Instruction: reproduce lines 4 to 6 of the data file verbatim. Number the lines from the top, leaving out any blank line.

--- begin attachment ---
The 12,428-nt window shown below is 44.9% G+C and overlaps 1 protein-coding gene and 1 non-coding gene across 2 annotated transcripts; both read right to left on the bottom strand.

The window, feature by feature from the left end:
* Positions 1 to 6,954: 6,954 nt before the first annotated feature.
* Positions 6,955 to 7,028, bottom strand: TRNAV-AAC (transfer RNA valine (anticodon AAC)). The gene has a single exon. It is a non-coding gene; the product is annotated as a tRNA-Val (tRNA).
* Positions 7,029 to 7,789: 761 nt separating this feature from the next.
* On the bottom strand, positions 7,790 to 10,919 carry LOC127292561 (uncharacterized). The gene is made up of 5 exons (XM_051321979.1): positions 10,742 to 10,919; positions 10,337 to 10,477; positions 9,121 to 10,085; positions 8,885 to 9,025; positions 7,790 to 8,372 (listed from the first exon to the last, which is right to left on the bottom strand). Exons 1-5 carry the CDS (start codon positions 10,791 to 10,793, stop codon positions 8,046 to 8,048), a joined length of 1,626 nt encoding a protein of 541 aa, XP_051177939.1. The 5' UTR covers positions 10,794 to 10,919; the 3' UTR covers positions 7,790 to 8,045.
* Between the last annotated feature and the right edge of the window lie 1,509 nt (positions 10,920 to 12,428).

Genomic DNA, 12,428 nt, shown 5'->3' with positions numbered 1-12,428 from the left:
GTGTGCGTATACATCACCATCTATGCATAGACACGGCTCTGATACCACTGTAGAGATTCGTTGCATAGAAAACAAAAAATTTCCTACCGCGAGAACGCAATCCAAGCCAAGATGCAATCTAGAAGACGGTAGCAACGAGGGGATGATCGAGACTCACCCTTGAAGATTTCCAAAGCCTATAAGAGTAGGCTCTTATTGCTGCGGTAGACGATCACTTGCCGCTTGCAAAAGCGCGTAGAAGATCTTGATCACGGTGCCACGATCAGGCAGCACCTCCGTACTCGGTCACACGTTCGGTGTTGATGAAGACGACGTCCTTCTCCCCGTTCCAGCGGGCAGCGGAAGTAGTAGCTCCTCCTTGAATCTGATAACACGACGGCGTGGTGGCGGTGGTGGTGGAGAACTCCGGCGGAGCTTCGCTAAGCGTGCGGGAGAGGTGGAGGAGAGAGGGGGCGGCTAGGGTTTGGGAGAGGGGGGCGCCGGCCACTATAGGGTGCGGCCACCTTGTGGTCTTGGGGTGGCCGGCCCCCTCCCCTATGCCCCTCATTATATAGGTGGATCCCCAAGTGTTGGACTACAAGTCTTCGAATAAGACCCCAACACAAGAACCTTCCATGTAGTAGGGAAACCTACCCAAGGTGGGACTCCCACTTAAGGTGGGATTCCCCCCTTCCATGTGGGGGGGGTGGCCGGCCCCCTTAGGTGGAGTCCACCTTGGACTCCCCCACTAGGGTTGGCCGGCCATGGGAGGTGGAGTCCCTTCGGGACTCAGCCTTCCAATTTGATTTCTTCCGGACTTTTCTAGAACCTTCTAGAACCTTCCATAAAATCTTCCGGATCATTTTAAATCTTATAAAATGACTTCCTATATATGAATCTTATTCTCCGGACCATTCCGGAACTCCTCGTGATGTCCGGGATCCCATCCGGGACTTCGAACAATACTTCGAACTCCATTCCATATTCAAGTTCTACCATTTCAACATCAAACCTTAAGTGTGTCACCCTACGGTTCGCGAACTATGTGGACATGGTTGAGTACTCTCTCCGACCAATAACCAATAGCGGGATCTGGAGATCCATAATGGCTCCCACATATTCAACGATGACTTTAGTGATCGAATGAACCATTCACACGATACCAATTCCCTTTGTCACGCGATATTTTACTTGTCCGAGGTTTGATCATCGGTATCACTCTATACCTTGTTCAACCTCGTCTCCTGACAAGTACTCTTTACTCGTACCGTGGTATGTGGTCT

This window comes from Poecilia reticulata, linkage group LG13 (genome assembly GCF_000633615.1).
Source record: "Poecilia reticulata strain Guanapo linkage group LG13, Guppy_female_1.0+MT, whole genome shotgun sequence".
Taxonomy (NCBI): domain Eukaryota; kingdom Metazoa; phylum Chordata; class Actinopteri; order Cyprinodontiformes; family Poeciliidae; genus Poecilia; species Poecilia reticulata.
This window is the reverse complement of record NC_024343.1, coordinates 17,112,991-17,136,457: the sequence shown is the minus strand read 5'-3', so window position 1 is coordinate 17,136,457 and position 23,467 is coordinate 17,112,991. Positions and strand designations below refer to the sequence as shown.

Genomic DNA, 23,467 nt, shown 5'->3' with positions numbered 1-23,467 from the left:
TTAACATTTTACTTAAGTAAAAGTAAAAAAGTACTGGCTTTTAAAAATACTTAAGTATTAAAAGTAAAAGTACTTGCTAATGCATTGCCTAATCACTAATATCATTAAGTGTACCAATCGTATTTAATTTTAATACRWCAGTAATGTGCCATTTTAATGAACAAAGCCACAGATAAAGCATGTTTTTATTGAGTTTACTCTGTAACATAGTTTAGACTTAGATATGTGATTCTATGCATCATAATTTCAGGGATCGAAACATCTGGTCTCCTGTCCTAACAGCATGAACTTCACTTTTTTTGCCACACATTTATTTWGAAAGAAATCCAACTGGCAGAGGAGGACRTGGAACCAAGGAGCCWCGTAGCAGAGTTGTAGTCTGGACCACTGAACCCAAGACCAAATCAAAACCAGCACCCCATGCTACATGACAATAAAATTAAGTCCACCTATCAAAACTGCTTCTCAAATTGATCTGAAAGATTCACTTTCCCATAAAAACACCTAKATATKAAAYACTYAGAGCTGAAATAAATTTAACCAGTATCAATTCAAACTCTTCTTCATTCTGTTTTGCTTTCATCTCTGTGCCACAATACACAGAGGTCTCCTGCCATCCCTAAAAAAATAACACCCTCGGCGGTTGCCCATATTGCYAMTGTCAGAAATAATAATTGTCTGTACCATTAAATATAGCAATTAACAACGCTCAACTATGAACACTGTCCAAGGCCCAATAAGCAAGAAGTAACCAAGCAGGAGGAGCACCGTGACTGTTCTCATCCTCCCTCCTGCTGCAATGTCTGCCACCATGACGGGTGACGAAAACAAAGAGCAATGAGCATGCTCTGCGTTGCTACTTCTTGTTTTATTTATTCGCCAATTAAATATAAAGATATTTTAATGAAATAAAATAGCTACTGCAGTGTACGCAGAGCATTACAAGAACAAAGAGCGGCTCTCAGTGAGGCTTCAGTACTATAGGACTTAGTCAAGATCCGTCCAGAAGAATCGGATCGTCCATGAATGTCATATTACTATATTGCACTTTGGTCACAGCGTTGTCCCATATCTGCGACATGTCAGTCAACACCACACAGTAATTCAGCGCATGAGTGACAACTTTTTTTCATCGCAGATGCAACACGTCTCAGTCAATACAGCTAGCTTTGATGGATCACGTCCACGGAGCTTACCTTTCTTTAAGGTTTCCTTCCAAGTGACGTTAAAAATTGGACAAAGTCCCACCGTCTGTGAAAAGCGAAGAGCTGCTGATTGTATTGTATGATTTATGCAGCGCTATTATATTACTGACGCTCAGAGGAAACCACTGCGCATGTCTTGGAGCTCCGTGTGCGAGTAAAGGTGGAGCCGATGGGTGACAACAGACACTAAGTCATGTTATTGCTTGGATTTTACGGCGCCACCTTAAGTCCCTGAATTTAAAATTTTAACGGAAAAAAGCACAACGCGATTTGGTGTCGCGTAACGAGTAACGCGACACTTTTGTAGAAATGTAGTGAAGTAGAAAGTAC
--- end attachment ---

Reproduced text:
* Positions 6,955 to 7,028, bottom strand: TRNAV-AAC (transfer RNA valine (anticodon AAC)). The gene has a single exon. It is a non-coding gene; the product is annotated as a tRNA-Val (tRNA).
* Positions 7,029 to 7,789: 761 nt separating this feature from the next.
* On the bottom strand, positions 7,790 to 10,919 carry LOC127292561 (uncharacterized). The gene is made up of 5 exons (XM_051321979.1): positions 10,742 to 10,919; positions 10,337 to 10,477; positions 9,121 to 10,085; positions 8,885 to 9,025; positions 7,790 to 8,372 (listed from the first exon to the last, which is right to left on the bottom strand). Exons 1-5 carry the CDS (start codon positions 10,791 to 10,793, stop codon positions 8,046 to 8,048), a joined length of 1,626 nt encoding a protein of 541 aa, XP_051177939.1. The 5' UTR covers positions 10,794 to 10,919; the 3' UTR covers positions 7,790 to 8,045.